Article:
Laparoendoscopic single site (LESS) in vivo suturing using a magnetic anchoring and guidance system (mags) camera in a porcine model: Impact on ergonomics and workload

Gang Yin, Woong Kyu Han, Stephen Faddegon, Yung Khan Tan, Zhuo Wei Liu, Ephrem O. Olweny, Daniel J Scott, Jeffrey A Cadeddu

Research output: Contribution to journalArticle

12 Citations (Scopus)

Abstract

Objective: To compare the ergonomics and workload of the surgeon during single-site suturing while using the magnetic anchoring and guidance system (MAGS) camera vs a conventional laparoscope. Methods: Seven urologic surgeons were enrolled and divided into an expert group (n = 2) and a novice group (n = 5) according to their laparoendoscopic single-site (LESS) experience. Each surgeon performed 2 conventional LESS and 2 MAGS camera-assisted LESS vesicostomy closures in a porcine model. A Likert scale (scoring 1-5) questionnaire assessing workload, ergonomics, technical difficulty, visualization, and needle handling, as well as a validated National Aeronautics and Space Administration Task Load Index (NASA-TLX) questionnaire were used to evaluate the tasks and workloads. Results: MAGS LESS suturing was universally favored by expert and novice surgeons compared with conventional LESS in workload (3.4 vs 4.2), ergonomics (3.4 vs 4.4), technical challenge (3.3 vs 4.3), visualization (2.4 vs 3.3), and needle handling (3.1 vs 3.9 respectively; P <.05 for all categories). Surgeon NASA-TLX assessments found MAGS LESS suturing significantly decreased the workload in physical demand (P =.004), temporal demand (P =.017), and effort (P =.006). External instrument clashing was significantly reduced in MAGS LESS suturing (P <.001). The total operative time of MAGS LESS suturing was comparable to that of conventional LESS (P =.89). Conclusion: MAGS camera technology significantly decreased surgeon workload and improved ergonomics. Nevertheless, LESS suturing and knot tying remains a challenging task that requires training, regardless of which camera is used.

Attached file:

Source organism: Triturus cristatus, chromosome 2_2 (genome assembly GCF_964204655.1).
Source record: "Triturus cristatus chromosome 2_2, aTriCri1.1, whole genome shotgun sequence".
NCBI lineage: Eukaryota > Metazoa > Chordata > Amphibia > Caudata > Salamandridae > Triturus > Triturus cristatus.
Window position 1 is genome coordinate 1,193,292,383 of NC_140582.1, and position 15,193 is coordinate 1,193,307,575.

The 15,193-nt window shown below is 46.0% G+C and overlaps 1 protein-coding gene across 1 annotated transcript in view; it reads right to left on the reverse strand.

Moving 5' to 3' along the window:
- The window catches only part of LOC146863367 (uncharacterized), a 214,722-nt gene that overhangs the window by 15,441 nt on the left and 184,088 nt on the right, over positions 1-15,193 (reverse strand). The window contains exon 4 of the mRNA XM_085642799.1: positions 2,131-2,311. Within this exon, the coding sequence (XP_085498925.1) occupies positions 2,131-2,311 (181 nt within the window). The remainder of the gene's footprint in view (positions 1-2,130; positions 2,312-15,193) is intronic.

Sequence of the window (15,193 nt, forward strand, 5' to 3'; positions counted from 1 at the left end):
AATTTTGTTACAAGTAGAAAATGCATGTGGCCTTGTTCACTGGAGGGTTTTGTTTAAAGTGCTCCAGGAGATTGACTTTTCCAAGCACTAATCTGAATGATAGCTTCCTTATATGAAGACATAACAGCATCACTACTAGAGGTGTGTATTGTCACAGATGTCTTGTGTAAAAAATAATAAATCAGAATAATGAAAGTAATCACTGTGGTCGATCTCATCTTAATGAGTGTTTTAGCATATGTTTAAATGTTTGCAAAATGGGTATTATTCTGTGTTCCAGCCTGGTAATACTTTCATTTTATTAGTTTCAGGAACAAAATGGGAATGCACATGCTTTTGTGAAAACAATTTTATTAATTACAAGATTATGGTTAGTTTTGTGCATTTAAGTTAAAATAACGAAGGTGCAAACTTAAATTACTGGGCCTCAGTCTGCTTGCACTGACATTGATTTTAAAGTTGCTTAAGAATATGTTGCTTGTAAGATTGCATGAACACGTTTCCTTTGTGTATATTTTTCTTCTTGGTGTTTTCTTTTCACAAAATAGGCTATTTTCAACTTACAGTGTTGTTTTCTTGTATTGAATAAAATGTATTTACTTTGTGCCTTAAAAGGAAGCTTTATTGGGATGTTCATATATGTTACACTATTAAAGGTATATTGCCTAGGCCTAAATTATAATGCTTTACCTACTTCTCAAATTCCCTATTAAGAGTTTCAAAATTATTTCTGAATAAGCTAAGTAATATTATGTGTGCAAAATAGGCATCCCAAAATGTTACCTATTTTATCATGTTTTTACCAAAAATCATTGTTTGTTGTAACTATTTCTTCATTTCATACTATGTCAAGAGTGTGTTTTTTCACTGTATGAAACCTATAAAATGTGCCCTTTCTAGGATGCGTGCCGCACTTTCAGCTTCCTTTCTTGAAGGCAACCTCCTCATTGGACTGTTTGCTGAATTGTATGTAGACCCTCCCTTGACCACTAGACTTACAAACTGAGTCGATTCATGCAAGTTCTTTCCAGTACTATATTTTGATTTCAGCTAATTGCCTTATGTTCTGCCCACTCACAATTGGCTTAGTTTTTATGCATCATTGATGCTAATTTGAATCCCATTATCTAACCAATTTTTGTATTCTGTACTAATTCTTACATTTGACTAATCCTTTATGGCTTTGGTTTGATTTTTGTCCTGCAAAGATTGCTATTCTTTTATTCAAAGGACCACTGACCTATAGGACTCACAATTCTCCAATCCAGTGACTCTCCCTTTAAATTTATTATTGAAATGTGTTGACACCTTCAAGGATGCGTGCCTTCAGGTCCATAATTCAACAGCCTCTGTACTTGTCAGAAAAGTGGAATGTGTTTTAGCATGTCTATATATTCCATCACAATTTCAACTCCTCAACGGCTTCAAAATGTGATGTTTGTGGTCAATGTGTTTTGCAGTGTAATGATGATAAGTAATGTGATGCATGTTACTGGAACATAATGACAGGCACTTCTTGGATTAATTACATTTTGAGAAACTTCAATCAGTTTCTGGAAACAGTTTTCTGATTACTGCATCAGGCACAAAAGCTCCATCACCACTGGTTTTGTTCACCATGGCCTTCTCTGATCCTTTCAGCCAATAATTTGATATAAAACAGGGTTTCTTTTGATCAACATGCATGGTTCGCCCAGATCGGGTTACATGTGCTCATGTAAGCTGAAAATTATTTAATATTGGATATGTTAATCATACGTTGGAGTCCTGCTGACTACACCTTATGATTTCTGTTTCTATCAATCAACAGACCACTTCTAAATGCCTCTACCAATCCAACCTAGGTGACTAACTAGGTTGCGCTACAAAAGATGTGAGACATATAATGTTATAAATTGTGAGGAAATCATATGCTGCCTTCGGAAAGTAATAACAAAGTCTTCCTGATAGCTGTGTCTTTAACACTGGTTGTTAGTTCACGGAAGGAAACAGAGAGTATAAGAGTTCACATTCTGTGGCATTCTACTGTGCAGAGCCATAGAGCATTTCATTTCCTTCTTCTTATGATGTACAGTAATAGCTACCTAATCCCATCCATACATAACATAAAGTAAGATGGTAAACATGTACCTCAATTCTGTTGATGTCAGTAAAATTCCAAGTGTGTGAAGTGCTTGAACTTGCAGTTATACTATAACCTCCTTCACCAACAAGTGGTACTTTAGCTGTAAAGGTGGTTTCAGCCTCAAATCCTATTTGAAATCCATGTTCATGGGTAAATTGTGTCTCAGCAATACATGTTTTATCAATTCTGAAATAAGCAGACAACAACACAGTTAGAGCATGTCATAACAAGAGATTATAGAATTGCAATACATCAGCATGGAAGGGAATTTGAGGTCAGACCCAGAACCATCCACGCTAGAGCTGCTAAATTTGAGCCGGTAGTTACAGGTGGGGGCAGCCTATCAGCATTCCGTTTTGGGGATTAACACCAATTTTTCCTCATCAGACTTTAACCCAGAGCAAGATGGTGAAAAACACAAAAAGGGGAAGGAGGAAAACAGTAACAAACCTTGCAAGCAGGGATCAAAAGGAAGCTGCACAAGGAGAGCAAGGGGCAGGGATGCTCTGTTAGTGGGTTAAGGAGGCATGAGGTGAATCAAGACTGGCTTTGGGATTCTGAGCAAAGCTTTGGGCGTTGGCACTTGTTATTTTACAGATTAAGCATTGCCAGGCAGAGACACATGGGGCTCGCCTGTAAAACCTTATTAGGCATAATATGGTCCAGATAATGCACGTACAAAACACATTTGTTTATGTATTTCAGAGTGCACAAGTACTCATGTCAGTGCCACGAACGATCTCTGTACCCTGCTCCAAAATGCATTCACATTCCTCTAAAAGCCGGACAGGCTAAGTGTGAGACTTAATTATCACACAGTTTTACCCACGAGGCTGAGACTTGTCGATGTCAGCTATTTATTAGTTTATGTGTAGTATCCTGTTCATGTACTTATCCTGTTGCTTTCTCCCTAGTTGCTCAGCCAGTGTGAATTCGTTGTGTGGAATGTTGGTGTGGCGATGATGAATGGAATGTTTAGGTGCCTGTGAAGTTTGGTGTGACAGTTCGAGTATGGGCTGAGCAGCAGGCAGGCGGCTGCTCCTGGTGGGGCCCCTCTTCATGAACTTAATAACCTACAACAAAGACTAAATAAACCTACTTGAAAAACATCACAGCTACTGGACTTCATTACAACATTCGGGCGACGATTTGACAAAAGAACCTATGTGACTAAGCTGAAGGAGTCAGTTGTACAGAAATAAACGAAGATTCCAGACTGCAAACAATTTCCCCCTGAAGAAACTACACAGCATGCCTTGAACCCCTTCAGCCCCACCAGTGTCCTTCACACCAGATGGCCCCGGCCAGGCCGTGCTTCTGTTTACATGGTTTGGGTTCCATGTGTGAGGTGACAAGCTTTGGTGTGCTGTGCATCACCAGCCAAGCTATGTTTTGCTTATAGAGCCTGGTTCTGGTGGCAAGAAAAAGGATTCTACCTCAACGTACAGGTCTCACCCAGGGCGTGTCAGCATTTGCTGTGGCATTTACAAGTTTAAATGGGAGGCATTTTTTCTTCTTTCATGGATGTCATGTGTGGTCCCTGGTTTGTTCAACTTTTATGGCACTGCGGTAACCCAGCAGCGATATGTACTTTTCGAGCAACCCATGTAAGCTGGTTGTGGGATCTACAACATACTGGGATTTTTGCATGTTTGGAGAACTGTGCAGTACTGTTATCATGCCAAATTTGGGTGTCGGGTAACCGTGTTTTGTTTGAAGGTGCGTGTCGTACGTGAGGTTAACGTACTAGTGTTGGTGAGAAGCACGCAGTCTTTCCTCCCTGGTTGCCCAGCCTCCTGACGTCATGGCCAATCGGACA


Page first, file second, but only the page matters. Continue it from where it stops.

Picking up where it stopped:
Original languageEnglish (US)
Pages (from-to)80-84
Number of pages5
JournalUrology
Volume81
Issue number1
DOIs
StatePublished - Jan 2013

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Human Engineering
Workload
Swine
United States National Aeronautics and Space Administration
Needles
Cystostomy
Laparoscopes
Operative Time
Surgeons
Technology

ASJC Scopus subject areas

  • Urology

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Laparoendoscopic single site (LESS) in vivo suturing using a magnetic anchoring and guidance system (mags) camera in a porcine model : Impact on ergonomics and workload. / Yin, Gang; Han, Woong Kyu; Faddegon, Stephen; Tan, Yung Khan; Liu, Zhuo Wei; Olweny, Ephrem O.; Scott, Daniel J; Cadeddu, Jeffrey A.

In: Urology, Vol. 81, No. 1, 01.2013, p. 80-84.

Research output: Contribution to journalArticle

Yin, Gang ; Han, Woong Kyu ; Faddegon, Stephen ; Tan, Yung Khan ; Liu, Zhuo Wei ; Olweny, Ephrem O. ; Scott, Daniel J ; Cadeddu, Jeffrey A. / Laparoendoscopic single site (LESS) in vivo suturing using a magnetic anchoring and guidance system (mags) camera in a porcine model : Impact on ergonomics and workload. In: Urology. 2013 ; Vol. 81, No. 1. pp. 80-84.